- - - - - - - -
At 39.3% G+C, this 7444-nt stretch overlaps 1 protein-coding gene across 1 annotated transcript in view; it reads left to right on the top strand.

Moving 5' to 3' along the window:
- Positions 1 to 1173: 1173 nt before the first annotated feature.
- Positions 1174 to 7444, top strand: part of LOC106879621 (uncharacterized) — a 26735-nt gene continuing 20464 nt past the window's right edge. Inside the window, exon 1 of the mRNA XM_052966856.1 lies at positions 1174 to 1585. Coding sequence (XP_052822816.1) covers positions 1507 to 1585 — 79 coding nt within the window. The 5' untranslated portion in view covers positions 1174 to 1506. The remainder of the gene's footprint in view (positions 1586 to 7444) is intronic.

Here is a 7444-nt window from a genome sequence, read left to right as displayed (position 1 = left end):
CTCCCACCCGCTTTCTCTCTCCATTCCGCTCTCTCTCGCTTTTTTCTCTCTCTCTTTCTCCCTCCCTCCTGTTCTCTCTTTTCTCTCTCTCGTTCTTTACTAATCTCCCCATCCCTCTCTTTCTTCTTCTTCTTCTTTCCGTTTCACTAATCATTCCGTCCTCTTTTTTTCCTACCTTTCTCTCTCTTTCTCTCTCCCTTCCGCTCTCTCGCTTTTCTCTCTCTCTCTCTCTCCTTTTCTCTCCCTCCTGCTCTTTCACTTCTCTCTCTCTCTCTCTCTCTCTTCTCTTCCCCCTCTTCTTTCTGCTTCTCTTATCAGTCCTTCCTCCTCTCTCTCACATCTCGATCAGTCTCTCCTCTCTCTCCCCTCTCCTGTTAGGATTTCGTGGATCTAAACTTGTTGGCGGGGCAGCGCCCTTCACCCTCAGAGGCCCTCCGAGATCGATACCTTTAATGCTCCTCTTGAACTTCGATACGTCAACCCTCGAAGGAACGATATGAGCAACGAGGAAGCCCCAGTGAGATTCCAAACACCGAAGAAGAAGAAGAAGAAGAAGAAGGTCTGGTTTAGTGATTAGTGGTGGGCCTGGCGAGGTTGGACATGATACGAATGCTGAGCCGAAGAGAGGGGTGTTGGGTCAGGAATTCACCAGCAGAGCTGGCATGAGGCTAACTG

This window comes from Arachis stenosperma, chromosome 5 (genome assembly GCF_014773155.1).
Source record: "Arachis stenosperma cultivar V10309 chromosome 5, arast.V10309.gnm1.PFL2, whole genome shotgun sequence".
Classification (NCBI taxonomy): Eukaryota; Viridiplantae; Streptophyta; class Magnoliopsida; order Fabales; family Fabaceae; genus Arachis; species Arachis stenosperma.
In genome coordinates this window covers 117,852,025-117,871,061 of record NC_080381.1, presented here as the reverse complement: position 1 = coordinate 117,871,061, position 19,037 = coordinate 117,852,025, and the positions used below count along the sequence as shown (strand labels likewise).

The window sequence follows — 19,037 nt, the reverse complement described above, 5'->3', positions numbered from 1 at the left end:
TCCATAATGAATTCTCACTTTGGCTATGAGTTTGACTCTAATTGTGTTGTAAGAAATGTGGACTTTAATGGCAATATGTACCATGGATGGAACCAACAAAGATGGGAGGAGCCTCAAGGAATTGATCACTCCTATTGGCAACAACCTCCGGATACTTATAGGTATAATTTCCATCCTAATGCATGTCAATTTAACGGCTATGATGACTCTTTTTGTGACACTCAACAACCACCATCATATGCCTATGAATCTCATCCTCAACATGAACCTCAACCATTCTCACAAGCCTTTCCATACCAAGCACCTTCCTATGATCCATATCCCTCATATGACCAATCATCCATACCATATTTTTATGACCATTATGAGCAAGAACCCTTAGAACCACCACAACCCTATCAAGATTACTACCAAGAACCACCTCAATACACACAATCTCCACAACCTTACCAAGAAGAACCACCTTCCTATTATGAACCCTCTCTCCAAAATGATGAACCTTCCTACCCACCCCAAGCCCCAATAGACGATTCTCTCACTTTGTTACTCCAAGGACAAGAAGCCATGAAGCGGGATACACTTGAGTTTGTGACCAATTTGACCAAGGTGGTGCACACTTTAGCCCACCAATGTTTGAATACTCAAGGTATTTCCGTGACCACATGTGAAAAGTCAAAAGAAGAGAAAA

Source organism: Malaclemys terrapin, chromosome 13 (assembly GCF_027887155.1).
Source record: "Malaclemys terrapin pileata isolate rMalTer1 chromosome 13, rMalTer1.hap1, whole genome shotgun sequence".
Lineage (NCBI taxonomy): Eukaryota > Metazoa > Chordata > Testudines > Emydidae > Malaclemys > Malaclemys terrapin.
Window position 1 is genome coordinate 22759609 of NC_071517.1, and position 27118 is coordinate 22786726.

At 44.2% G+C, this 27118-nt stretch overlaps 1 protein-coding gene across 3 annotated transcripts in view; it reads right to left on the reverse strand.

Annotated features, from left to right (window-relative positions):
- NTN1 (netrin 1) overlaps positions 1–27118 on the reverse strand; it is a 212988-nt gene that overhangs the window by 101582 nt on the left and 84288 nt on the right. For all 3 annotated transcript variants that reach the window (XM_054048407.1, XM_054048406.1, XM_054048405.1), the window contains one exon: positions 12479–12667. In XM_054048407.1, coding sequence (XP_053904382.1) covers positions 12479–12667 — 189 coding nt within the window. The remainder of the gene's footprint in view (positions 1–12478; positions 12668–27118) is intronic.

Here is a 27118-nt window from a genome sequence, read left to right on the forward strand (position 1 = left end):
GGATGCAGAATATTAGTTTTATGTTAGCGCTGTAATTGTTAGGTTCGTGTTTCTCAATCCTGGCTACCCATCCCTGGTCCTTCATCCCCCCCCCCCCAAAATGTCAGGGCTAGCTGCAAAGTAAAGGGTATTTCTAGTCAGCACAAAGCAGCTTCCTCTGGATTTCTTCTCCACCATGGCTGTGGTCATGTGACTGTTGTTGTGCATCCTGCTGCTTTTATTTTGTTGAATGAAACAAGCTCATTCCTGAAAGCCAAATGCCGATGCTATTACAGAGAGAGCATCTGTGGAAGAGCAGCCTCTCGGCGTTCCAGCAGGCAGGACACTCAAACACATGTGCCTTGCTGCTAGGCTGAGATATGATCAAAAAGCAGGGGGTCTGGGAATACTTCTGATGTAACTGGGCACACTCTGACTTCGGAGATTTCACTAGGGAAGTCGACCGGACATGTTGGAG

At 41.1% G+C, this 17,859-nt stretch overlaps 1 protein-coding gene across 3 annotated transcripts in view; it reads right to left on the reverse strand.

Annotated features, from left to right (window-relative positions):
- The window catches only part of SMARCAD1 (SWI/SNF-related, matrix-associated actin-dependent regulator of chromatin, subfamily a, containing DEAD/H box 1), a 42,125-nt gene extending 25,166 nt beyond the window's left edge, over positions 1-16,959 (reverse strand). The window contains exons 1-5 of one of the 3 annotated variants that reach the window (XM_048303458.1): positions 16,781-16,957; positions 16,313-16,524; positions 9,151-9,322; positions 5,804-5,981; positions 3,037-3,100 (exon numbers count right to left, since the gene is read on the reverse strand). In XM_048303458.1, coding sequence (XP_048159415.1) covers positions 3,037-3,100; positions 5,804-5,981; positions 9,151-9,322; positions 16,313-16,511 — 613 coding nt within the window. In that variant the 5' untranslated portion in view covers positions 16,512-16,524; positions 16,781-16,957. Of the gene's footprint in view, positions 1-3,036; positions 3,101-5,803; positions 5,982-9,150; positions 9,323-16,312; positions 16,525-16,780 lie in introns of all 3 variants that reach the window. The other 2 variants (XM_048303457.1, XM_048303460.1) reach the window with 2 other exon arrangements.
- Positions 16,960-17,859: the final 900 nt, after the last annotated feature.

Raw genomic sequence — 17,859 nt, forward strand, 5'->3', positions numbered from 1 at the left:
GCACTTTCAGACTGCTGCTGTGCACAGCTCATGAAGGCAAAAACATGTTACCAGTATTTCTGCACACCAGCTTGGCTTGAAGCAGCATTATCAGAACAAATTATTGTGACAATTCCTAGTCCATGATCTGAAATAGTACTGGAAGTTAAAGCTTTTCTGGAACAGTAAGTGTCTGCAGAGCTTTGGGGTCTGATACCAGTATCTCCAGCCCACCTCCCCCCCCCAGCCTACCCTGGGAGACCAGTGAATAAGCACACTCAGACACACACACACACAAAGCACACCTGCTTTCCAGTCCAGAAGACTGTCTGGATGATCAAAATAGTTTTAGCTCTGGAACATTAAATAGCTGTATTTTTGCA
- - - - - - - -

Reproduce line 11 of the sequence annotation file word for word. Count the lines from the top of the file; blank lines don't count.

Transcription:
The window sequence follows — 19,037 nt, the reverse complement described above, 5'->3', positions numbered from 1 at the left end: